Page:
Publication number Priority date Publication date Assignee Title
US3238737A (en) * 1964-03-31 1966-03-08 Larkin Coils Inc Heated receiver winter control for refrigeration systems
US3386498A (en) * 1966-02-18 1968-06-04 Statham Instrument Inc Temperature control system

Cited By (12)

* Cited by examiner, † Cited by third party
Publication number Priority date Publication date Assignee Title
US4722195A (en) * 1985-03-25 1988-02-02 Matsushita Electric Industrial Co., Ltd. Heat pump with a reservoir storing higher pressure refrigerant of non-azeotropic mixture
EP0229410A1 (en) * 1985-12-12 1987-07-22 S.A. Societe Financiere Valere Lecluse Refrigeration machine
US5218830A (en) * 1992-03-13 1993-06-15 Uniflow Manufacturing Company Split system ice-maker with remote condensing unit
US5806330A (en) * 1995-12-05 1998-09-15 Eaton Corporation Method of controlling a refrigeration system and filter/drier/receiver therefor
US6599104B2 (en) * 2000-09-29 2003-07-29 Sanden Corporation Motor-driven compressors
WO2012107773A3 (en) * 2011-02-11 2012-11-29 Frigesco Limited Flash defrost system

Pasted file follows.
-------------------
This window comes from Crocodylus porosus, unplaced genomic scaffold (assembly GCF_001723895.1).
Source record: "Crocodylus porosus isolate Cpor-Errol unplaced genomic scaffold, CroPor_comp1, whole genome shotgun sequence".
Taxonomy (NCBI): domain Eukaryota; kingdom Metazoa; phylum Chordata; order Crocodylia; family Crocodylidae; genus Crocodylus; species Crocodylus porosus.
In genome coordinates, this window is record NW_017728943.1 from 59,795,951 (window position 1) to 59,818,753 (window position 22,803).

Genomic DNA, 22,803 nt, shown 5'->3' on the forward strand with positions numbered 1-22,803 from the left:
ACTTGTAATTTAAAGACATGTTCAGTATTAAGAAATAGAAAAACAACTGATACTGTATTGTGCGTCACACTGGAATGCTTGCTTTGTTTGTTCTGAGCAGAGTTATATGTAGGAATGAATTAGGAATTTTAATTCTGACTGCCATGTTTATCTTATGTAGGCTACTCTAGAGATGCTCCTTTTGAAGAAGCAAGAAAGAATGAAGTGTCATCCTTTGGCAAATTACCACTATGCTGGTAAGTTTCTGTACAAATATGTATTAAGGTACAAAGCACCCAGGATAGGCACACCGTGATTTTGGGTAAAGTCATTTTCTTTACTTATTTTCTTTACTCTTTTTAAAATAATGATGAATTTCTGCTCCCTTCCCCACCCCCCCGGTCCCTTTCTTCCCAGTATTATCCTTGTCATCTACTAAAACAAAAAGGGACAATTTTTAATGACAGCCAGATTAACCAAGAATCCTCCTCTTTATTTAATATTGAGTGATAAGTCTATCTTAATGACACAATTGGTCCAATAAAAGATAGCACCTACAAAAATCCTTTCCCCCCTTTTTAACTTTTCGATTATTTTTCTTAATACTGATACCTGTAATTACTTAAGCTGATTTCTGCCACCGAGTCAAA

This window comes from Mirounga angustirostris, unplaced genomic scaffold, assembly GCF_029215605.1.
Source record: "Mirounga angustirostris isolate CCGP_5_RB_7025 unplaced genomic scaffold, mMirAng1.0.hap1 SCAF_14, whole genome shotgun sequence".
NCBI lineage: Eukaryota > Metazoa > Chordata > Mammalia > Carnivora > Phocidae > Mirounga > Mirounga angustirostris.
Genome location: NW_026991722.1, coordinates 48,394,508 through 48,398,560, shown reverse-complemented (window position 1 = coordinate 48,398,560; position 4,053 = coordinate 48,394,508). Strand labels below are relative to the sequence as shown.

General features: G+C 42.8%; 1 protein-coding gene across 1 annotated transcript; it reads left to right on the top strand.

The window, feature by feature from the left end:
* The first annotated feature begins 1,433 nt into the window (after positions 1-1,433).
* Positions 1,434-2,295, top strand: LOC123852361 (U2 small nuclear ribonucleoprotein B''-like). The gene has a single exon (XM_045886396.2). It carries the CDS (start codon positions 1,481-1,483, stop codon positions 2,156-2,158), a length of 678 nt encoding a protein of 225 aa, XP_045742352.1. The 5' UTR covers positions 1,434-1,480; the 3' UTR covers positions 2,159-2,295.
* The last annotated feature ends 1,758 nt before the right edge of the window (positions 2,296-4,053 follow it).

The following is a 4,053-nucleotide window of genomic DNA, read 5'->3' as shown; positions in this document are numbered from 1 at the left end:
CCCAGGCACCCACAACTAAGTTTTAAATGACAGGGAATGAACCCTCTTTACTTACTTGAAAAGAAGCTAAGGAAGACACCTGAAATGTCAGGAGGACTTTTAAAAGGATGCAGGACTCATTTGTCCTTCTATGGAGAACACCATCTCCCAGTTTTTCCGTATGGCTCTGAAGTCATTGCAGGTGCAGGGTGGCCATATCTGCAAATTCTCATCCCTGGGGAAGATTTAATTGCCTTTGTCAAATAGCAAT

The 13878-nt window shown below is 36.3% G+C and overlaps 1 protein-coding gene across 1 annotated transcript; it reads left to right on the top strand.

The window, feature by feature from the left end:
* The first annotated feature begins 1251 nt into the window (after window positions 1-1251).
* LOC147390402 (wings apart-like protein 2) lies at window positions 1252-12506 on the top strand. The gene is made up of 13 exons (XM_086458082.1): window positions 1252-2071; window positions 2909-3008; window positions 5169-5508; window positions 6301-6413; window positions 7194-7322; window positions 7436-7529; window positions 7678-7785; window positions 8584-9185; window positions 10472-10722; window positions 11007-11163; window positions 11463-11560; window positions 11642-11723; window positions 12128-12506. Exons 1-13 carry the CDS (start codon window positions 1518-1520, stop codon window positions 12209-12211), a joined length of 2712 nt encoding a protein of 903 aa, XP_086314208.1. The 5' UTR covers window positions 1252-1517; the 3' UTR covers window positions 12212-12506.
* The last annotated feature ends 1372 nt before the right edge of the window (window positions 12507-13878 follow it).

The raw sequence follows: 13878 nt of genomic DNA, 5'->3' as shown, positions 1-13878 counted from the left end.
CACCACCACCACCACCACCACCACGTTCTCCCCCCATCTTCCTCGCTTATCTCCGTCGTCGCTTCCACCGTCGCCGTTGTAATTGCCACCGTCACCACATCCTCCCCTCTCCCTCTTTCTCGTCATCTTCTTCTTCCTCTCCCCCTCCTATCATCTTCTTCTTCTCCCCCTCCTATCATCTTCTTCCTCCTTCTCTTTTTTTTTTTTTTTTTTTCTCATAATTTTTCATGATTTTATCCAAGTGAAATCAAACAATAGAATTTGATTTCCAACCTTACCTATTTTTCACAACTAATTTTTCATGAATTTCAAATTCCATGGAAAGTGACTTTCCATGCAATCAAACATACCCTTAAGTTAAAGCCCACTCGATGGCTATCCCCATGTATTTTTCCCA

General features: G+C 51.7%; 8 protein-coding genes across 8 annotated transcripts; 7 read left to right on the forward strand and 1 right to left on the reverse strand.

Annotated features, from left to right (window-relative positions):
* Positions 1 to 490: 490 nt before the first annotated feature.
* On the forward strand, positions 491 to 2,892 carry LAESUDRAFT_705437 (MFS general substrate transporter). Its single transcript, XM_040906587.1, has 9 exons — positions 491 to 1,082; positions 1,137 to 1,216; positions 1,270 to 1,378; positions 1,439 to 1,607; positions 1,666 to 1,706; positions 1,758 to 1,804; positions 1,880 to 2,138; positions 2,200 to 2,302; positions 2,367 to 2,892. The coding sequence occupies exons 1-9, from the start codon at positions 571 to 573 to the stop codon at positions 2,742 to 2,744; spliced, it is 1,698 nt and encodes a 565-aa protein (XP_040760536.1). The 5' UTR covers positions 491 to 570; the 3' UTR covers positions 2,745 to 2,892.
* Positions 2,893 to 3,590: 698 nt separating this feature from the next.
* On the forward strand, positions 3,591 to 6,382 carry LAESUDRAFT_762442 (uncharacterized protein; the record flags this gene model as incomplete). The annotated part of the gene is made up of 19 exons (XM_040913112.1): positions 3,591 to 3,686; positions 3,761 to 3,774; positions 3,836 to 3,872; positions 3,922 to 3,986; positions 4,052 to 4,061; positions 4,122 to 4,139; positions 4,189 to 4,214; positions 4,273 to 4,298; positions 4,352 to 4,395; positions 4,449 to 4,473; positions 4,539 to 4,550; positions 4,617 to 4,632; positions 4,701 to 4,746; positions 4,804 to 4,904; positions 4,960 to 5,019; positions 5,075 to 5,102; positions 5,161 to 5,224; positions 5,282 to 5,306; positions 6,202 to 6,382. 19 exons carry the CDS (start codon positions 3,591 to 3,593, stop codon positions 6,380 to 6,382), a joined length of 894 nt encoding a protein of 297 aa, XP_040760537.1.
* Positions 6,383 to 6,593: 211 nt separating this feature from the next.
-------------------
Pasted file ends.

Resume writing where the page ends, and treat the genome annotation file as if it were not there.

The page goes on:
CN103429974A (en) * 2011-02-11 2013-12-04 Frigesco有限公司 Flash defrost system
CN104634012A (en) * 2013-11-07 2015-05-20 珠海格力电器股份有限公司 Flash-evaporation heat storage tank, air-conditioner unit provided with same, and heating method of air-conditioner unit
CN104634012B (en) * 2013-11-07 2017-05-10 珠海格力电器股份有限公司 Flash heat storage tank, with its air-conditioning unit of the air conditioning unit and a method of heating
CN104634008A (en) * 2013-11-14 2015-05-20 珠海格力电器股份有限公司 Control method for air conditioner
CN104634008B (en) * 2013-11-14 2017-06-06 珠海格力电器股份有限公司 The method of controlling air conditioner
CN104949409B (en) * 2015-07-13 2017-03-29 金鑫 Which does not require a flexible air source heat pump start defrosting compressor system and method